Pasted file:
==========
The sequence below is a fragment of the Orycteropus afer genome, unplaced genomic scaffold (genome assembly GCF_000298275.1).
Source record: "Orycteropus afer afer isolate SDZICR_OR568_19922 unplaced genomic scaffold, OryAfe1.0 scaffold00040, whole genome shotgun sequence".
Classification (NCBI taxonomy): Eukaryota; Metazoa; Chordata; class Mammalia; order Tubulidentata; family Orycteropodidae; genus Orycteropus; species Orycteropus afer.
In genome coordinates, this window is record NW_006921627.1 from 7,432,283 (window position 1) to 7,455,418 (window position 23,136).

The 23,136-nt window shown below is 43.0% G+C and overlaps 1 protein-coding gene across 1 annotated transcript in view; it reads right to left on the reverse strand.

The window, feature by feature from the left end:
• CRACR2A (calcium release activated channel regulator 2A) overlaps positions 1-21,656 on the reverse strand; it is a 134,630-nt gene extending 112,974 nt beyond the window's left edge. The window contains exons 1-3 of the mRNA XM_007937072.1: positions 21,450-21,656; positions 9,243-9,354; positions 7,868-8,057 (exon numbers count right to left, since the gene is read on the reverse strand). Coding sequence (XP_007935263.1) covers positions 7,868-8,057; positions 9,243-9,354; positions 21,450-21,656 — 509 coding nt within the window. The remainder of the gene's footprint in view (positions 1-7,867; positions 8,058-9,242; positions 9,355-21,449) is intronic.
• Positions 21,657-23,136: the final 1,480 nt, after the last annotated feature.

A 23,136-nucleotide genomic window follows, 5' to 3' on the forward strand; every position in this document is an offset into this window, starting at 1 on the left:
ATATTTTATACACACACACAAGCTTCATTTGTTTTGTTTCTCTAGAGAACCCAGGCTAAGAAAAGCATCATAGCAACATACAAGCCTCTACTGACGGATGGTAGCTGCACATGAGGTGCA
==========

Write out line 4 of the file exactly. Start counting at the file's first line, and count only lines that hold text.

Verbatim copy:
In genome coordinates, this window is record NW_006921627.1 from 7,432,283 (window position 1) to 7,455,418 (window position 23,136).